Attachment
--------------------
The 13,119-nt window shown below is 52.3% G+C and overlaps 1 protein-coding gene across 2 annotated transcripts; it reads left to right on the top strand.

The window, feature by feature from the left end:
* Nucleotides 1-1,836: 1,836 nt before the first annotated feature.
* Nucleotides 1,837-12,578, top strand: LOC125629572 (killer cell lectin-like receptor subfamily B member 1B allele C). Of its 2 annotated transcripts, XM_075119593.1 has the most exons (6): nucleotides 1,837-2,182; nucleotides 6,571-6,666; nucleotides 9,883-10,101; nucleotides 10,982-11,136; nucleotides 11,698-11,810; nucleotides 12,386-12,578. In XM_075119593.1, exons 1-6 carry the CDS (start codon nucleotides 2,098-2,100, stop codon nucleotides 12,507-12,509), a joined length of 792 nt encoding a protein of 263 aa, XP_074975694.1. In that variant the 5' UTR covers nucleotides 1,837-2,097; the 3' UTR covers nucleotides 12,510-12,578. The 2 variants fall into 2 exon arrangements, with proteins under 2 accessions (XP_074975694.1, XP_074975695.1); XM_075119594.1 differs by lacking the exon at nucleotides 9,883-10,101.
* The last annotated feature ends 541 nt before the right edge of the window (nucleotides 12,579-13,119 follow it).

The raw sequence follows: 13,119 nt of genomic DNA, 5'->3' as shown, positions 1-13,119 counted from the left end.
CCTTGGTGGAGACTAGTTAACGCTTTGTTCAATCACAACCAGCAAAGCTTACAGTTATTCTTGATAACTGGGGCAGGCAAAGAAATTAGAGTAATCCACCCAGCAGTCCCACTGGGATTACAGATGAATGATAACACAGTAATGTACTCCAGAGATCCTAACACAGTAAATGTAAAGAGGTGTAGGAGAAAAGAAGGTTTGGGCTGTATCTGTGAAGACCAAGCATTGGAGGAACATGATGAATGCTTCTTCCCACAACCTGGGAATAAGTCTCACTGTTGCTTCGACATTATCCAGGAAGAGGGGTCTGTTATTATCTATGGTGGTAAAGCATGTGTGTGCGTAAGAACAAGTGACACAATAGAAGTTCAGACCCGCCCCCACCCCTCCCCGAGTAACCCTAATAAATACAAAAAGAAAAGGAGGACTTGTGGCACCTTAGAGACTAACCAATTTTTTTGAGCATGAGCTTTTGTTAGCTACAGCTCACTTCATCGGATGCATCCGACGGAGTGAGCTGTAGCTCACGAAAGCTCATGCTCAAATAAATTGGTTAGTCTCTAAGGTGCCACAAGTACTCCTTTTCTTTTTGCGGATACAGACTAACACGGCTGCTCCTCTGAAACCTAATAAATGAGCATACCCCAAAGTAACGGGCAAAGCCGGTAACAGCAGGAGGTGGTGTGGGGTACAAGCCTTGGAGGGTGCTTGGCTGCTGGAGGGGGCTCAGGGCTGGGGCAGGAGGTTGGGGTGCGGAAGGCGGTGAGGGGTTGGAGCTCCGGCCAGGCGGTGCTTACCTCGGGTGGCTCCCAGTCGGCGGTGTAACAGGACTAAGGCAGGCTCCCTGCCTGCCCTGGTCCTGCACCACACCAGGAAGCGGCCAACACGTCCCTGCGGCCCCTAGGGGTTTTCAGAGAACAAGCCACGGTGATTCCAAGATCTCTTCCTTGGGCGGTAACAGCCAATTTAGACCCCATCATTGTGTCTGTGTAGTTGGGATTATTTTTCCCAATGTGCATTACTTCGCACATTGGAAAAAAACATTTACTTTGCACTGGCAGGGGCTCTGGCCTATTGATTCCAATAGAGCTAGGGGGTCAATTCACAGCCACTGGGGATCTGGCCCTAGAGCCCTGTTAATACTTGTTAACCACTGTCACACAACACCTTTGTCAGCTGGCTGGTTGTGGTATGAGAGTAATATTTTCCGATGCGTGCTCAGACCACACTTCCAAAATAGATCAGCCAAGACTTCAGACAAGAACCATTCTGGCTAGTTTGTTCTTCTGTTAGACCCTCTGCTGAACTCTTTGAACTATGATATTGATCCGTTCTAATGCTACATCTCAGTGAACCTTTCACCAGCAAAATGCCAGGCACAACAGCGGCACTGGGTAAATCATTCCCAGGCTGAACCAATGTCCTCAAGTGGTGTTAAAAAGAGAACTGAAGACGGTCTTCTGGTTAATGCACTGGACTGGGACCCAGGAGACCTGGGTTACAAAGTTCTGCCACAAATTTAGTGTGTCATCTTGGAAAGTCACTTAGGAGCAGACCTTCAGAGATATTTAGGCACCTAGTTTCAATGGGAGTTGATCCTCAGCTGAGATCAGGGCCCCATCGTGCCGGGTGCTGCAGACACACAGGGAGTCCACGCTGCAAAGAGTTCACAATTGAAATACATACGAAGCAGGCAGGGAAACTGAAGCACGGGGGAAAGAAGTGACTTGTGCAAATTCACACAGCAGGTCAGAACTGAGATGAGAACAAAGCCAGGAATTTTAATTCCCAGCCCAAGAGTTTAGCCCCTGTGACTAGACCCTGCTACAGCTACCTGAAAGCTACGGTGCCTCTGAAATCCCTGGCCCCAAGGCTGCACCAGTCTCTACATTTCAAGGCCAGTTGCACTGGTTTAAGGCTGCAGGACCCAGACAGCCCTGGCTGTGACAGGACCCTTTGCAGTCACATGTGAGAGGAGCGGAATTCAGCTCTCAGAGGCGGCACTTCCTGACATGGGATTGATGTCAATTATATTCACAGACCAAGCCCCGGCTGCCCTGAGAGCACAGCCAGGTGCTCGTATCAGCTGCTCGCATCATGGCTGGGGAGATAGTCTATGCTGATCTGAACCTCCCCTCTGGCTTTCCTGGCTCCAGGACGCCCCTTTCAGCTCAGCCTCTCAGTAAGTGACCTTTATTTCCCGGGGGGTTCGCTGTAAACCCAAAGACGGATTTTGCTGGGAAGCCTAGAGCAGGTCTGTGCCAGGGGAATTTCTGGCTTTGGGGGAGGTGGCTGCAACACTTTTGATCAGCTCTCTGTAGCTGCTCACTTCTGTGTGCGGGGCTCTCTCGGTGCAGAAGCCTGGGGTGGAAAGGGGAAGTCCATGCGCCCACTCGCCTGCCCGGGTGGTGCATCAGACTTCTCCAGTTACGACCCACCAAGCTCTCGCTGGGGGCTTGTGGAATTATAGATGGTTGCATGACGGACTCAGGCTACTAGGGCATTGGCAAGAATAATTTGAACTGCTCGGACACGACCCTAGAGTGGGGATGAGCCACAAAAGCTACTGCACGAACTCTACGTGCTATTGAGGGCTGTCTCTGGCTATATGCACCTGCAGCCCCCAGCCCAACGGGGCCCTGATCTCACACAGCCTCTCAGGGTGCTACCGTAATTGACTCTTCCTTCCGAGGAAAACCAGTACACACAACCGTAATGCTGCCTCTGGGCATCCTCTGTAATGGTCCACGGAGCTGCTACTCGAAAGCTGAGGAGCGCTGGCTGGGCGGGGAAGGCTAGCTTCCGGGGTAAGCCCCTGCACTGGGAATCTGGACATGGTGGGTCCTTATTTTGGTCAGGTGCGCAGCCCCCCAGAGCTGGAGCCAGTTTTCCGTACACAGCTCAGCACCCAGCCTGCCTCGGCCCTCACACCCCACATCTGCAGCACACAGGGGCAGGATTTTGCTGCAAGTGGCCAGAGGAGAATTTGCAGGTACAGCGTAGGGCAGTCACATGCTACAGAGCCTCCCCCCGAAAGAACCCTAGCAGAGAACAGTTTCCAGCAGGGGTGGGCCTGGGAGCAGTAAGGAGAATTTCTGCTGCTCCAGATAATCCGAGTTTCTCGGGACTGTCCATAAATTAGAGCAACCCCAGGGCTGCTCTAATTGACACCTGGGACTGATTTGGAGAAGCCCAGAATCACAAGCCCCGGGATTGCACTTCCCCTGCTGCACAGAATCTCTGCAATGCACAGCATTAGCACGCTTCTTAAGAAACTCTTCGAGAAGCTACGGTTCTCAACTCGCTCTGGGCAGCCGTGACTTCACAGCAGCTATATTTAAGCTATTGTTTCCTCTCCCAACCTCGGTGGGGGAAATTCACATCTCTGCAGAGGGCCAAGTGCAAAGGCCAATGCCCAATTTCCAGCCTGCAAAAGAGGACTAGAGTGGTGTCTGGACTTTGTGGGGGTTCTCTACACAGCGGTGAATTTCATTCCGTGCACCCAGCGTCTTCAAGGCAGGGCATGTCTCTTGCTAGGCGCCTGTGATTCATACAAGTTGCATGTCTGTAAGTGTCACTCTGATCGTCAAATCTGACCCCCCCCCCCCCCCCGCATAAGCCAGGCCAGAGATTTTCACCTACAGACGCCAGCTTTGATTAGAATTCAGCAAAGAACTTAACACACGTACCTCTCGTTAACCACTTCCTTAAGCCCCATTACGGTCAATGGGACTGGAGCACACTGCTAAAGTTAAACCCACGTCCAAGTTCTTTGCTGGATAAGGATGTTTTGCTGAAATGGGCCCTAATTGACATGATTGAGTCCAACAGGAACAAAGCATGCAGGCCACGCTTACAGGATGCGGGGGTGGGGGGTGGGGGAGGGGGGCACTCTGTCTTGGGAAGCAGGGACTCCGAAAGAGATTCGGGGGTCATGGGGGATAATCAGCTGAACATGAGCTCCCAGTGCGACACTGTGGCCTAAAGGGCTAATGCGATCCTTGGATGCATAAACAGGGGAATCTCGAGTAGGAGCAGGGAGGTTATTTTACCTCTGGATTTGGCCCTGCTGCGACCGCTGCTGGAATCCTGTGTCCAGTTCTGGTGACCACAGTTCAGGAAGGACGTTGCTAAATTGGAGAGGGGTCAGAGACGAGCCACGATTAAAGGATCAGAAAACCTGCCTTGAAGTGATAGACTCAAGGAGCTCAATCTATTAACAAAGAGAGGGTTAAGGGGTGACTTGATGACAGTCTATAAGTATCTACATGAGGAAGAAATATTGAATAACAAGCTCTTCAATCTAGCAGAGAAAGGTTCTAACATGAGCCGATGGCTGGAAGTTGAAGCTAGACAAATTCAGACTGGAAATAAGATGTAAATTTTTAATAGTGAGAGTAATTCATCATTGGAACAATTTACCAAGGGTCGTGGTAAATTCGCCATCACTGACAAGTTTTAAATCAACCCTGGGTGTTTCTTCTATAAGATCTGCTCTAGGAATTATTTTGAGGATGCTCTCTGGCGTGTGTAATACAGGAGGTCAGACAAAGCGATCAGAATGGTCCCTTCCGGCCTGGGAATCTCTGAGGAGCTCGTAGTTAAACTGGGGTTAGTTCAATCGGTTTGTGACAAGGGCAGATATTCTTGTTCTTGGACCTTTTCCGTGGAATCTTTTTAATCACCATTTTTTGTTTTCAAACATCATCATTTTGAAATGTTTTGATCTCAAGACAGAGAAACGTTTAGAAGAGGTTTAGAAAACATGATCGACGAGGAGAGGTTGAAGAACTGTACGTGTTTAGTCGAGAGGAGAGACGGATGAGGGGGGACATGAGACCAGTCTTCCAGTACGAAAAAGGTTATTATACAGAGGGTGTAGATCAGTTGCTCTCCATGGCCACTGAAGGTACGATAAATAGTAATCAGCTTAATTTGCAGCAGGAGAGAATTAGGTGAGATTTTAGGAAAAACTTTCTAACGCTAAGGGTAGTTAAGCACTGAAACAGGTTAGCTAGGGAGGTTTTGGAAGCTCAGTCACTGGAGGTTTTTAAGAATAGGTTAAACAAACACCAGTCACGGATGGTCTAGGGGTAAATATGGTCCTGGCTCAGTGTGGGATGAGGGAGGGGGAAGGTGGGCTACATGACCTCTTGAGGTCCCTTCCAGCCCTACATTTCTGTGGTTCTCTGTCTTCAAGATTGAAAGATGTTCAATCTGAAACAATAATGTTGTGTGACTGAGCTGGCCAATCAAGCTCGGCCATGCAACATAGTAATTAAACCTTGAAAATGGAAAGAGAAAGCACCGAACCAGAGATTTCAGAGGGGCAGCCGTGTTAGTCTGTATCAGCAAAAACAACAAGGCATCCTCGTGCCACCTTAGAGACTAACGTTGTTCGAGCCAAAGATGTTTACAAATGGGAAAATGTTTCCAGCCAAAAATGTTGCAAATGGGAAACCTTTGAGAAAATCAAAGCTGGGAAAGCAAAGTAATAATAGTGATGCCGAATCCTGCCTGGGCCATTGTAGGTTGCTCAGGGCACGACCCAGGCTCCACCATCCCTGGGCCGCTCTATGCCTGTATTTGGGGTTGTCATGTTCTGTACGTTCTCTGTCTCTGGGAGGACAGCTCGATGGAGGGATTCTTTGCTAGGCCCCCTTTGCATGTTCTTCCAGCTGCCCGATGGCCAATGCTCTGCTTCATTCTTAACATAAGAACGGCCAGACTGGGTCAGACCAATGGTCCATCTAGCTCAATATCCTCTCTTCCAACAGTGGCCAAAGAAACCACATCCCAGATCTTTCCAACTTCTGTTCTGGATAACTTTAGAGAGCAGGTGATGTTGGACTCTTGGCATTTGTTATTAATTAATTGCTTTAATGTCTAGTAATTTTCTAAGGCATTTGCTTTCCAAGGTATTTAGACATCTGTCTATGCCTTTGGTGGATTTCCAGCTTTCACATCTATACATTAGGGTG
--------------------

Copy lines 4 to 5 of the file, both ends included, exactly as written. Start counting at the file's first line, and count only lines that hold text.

* Nucleotides 1,837-12,578, top strand: LOC125629572 (killer cell lectin-like receptor subfamily B member 1B allele C). Of its 2 annotated transcripts, XM_075119593.1 has the most exons (6): nucleotides 1,837-2,182; nucleotides 6,571-6,666; nucleotides 9,883-10,101; nucleotides 10,982-11,136; nucleotides 11,698-11,810; nucleotides 12,386-12,578. In XM_075119593.1, exons 1-6 carry the CDS (start codon nucleotides 2,098-2,100, stop codon nucleotides 12,507-12,509), a joined length of 792 nt encoding a protein of 263 aa, XP_074975694.1. In that variant the 5' UTR covers nucleotides 1,837-2,097; the 3' UTR covers nucleotides 12,510-12,578. The 2 variants fall into 2 exon arrangements, with proteins under 2 accessions (XP_074975694.1, XP_074975695.1); XM_075119594.1 differs by lacking the exon at nucleotides 9,883-10,101.
* The last annotated feature ends 541 nt before the right edge of the window (nucleotides 12,579-13,119 follow it).